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The year 2021 proved to be a banner year for ports on the East and Gulf coasts as consumer demand remained brisk amid the waxing and waning COVID-19 pandemic.
2021 ‘most productive year’ at Port of Virginia
The Port of Virginia in Norfolk handled more than 3.5 million twenty-foot equivalent units in 2021, a 25.2% increase from 2020, at a time when the broader supply chain faced pandemic-related headwinds, according to Virginia Port Authority CEO and Executive Director Stephen A. Edwards.
“This year presented challenges to world trade beyond what we, and the industry, could have ever imagined. We kept our focus and delivered a best-in-class performance with solid efficiency, customer service and a record amount of cargo,” Edwards said in a release.
Volume gains were seen across several categories: Loaded export TEUs rose 11.6% to 1.05 million TEUs; loaded imports increased 27.5% to 1.68 million TEUs; and total containers rose 25.9% to 1.96 million TEUs.
December volumes were also a record and “the most productive month in history,” with the port processing more than 325,000 TEUs, a 25% gain year-over-year.
“We own and operate the terminals and the Hampton Roads Chassis Pool and this allows for quick decision-making that ensures we are doing the right thing for the customer within the capabilities of the operation,” Edwards said. “The users of The Port of Virginia have come to understand the Virginia model and the role it plays in our success cannot be overstated.”
South Carolina Ports sees ‘best calendar year in history’
SC Ports said it handled an “unprecedented amount of cargo” in 2021, with the Port of Charleston processing 2.75 million TEUs at Wando Welch, North Charleston and Hugh K. Leatherman terminals.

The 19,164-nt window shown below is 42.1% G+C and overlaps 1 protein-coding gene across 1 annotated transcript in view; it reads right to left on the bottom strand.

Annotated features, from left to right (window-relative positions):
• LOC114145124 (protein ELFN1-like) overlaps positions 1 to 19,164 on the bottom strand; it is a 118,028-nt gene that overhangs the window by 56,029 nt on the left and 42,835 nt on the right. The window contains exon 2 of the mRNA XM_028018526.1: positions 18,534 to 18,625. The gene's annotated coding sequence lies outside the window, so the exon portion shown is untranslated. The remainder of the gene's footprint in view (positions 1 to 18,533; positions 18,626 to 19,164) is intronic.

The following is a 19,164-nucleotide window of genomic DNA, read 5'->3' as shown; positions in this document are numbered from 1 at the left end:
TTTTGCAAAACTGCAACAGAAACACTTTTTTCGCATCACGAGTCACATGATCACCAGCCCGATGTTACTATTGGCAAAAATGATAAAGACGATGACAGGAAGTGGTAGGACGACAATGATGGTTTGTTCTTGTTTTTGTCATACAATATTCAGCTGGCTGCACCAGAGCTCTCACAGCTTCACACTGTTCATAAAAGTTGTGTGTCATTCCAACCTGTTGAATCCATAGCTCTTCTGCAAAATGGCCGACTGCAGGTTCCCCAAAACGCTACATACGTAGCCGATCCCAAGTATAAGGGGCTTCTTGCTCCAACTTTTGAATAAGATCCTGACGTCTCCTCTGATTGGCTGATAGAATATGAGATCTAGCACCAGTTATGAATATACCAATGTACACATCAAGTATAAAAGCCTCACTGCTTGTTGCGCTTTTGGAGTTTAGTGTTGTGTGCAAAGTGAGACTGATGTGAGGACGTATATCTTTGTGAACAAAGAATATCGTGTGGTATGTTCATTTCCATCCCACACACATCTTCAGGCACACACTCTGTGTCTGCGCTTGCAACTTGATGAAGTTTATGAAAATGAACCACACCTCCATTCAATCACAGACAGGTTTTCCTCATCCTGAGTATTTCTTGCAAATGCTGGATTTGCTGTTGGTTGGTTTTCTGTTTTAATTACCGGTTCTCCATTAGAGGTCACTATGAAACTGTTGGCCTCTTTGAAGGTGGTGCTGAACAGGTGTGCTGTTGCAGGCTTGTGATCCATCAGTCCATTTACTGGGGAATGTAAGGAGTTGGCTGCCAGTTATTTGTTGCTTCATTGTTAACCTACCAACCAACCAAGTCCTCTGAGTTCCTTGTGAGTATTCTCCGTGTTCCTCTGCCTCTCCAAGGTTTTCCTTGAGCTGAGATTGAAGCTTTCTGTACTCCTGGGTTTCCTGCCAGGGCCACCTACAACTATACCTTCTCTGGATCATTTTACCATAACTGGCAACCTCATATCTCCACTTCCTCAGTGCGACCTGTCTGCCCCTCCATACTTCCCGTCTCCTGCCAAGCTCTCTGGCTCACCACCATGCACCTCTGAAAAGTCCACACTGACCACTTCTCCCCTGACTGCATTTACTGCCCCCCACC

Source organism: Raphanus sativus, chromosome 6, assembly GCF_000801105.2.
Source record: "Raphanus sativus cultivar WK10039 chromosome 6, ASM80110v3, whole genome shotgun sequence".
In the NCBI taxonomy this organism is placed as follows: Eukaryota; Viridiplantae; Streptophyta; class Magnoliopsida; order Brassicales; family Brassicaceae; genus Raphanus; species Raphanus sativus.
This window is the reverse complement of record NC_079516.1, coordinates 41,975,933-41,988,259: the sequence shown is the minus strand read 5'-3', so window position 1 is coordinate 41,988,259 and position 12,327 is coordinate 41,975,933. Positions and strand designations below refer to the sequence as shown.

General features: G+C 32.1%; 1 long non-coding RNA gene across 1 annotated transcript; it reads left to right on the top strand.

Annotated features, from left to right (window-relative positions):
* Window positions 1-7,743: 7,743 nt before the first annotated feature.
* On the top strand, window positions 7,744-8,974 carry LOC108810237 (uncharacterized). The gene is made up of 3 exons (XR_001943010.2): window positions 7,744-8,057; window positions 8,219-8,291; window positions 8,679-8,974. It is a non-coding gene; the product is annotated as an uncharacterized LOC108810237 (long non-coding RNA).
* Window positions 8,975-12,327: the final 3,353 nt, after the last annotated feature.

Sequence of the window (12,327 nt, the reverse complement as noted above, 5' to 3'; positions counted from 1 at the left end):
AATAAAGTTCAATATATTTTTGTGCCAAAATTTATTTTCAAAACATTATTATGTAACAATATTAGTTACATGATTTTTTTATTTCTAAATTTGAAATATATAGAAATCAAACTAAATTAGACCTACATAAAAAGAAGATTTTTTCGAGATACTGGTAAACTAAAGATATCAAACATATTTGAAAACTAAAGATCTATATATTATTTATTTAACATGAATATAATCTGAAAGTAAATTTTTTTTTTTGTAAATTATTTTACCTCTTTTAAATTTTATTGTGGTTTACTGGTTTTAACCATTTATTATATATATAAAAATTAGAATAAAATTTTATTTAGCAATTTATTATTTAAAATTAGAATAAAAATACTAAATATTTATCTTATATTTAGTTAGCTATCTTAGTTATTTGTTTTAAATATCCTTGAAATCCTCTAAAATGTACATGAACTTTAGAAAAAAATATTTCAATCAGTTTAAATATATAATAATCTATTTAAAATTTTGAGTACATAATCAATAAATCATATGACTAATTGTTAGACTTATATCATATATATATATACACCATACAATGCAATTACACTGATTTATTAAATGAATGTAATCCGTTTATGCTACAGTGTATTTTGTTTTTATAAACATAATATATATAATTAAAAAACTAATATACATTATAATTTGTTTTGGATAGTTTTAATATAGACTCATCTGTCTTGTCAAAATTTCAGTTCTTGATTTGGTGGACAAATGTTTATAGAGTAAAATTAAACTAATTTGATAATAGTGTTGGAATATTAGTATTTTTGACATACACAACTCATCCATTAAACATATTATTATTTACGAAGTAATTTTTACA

The volume was a 19% increase from 2020 and a 13% increase for 2019. SC Ports also achieved year-over-year container records for 10 consecutive months, from March to December.
December volumes were also at their “strongest” on record, with SC Ports handling 246,198 TEUs at the three Charleston terminals, a 17% gain from December 2020.
“2021 was a truly banner year for South Carolina Ports,” SC Ports CEO Jim Newsome said. “Amid tremendous and ongoing supply chain challenges, we handled record-breaking cargo volumes, while consistently providing capacity and fluidity for our customers. The strength of our port continues to be in the quality of our workforce and excellent maritime community.”
Within that total, SC Ports handled 1.53 million pier containers in 2021, which was an 18% gain from 2020 and an 11% increase from 2019. Pier containers consist of containers of any size.
Imports rose 25% to 1.29 million TEUs, while loaded exports increased 5% to 814,964 TEUs.
“Big retailers continue to grow, increasing their need for a reliable partner in the supply chain. SC Ports provides capacity for retailers as record retail imports flow into the Port of Charleston,” Newsome said. “By investing more than $2 billion in port infrastructure, SC Ports provides much-needed supply chain fluidity for customers.”
Record container volumes handled at Port of Mobile in 2021
Containerized cargo volumes increased nearly 19% to a record 502,623 TEUs in 2021, according to the Alabama Port Authority.
The port’s Intermodal Container Transfer Facility also saw volumes grow significantly in 2021, with volumes of 23,776 TEUs 139% higher than 2020 volumes.
Refrigerated containers also posted a “near record” breaking lift of 790 containers, and 2021 volumes rose 50% from 2020 volumes. The port noted that nearly $74 million has been invested recently at the Port of Mobile for its refrigerated facilities.
Alabama Port Authority John C. Driscoll attributed the increase to favorable operational conditions at the port, including minimal to no congestion, no vessel delays at anchor and posted vessel-to-rail turn times within 24 hours.
Port officials also said the Port of Mobile’s volume has grown by 120% since 2015, and the port has handled over 3.6 million containerized cargo since its terminal began operations in 2008.
“Mobile continues to perform, attracting new customers seeking out terminal efficiency, services and inland connectivity to key U.S. markets,” Driscoll said.
This article first appeared on www.freightwaves.com
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